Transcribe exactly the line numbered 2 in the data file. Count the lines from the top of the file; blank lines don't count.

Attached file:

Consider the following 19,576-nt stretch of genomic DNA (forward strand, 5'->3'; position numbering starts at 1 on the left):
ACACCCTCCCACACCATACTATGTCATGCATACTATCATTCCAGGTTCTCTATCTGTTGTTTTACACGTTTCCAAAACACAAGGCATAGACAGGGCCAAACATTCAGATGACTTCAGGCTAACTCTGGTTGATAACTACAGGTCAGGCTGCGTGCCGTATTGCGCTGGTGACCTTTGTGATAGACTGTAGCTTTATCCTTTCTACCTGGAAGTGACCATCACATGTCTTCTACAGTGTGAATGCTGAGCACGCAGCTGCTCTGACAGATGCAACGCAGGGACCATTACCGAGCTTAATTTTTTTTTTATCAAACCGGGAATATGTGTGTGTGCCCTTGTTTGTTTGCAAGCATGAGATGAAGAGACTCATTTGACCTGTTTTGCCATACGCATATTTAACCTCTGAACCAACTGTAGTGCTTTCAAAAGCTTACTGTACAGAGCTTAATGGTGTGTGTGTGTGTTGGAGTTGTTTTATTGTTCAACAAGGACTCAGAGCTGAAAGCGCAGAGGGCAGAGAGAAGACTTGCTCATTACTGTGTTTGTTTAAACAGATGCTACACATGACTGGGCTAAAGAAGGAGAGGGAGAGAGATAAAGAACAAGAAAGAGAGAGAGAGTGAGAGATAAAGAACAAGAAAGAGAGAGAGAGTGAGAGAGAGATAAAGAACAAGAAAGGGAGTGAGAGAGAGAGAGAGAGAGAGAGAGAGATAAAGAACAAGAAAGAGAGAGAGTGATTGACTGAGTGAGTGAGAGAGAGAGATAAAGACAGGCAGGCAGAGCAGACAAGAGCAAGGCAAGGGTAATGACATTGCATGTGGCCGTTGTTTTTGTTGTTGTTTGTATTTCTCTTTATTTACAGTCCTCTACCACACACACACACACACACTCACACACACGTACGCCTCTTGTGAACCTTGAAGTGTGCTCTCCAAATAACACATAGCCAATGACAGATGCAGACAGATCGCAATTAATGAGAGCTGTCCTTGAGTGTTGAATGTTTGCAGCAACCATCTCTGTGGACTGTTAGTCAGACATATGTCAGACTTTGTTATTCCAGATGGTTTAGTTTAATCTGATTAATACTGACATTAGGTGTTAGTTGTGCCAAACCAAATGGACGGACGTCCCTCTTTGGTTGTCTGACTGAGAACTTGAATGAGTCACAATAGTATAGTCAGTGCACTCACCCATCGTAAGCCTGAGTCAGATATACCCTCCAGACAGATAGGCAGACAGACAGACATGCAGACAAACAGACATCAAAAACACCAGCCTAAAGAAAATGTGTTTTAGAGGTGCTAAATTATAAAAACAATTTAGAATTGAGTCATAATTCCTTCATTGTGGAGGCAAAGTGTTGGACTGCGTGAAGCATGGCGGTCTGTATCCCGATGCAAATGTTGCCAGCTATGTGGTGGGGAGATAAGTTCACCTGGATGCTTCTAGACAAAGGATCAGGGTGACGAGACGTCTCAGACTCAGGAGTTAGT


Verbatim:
ACACCCTCCCACACCATACTATGTCATGCATACTATCATTCCAGGTTCTCTATCTGTTGTTTTACACGTTTCCAAAACACAAGGCATAGACAGGGCCAAACATTCAGATGACTTCAGGCTAACTCTGGTTGATAACTACAGGTCAGGCTGCGTGCCGTATTGCGCTGGTGACCTTTGTGATAGACTGTAGCTTTATCCTTTCTACCTGGAAGTGACCATCACATGTCTTCTACAGTGTGAATGCTGAGCACGCAGCTGCTCTGACAGATGCAACGCAGGGACCATTACCGAGCTTAATTTTTTTTTTATCAAACCGGGAATATGTGTGTGTGCCCTTGTTTGTTTGCAAGCATGAGATGAAGAGACTCATTTGACCTGTTTTGCCATACGCATATTTAACCTCTGAACCAACTGTAGTGCTTTCAAAAGCTTACTGTACAGAGCTTAATGGTGTGTGTGTGTGTTGGAGTTGTTTTATTGTTCAACAAGGACTCAGAGCTGAAAGCGCAGAGGGCAGAGAGAAGACTTGCTCATTACTGTGTTTGTTTAAACAGATGCTACACATGACTGGGCTAAAGAAGGAGAGGGAGAGAGATAAAGAACAAGAAAGAGAGAGAGAGTGAGAGATAAAGAACAAGAAAGAGAGAGAGAGTGAGAGAGAGATAAAGAACAAGAAAGGGAGTGAGAGAGAGAGAGAGAGAGAGAGAGAGATAAAGAACAAGAAAGAGAGAGAGTGATTGACTGAGTGAGTGAGAGAGAGAGATAAAGACAGGCAGGCAGAGCAGACAAGAGCAAGGCAAGGGTAATGACATTGCATGTGGCCGTTGTTTTTGTTGTTGTTTGTATTTCTCTTTATTTACAGTCCTCTACCACACACACACACACACACTCACACACACGTACGCCTCTTGTGAACCTTGAAGTGTGCTCTCCAAATAACACATAGCCAATGACAGATGCAGACAGATCGCAATTAATGAGAGCTGTCCTTGAGTGTTGAATGTTTGCAGCAACCATCTCTGTGGACTGTTAGTCAGACATATGTCAGACTTTGTTATTCCAGATGGTTTAGTTTAATCTGATTAATACTGACATTAGGTGTTAGTTGTGCCAAACCAAATGGACGGACGTCCCTCTTTGGTTGTCTGACTGAGAACTTGAATGAGTCACAATAGTATAGTCAGTGCACTCACCCATCGTAAGCCTGAGTCAGATATACCCTCCAGACAGATAGGCAGACAGACAGACATGCAGACAAACAGACATCAAAAACACCAGCCTAAAGAAAATGTGTTTTAGAGGTGCTAAATTATAAAAACAATTTAGAATTGAGTCATAATTCCTTCATTGTGGAGGCAAAGTGTTGGACTGCGTGAAGCATGGCGGTCTGTATCCCGATGCAAATGTTGCCAGCTATGTGGTGGGGAGATAAGTTCACCTGGATGCTTCTAGACAAAGGATCAGGGTGACGAGACGTCTCAGACTCAGGAGTTAGT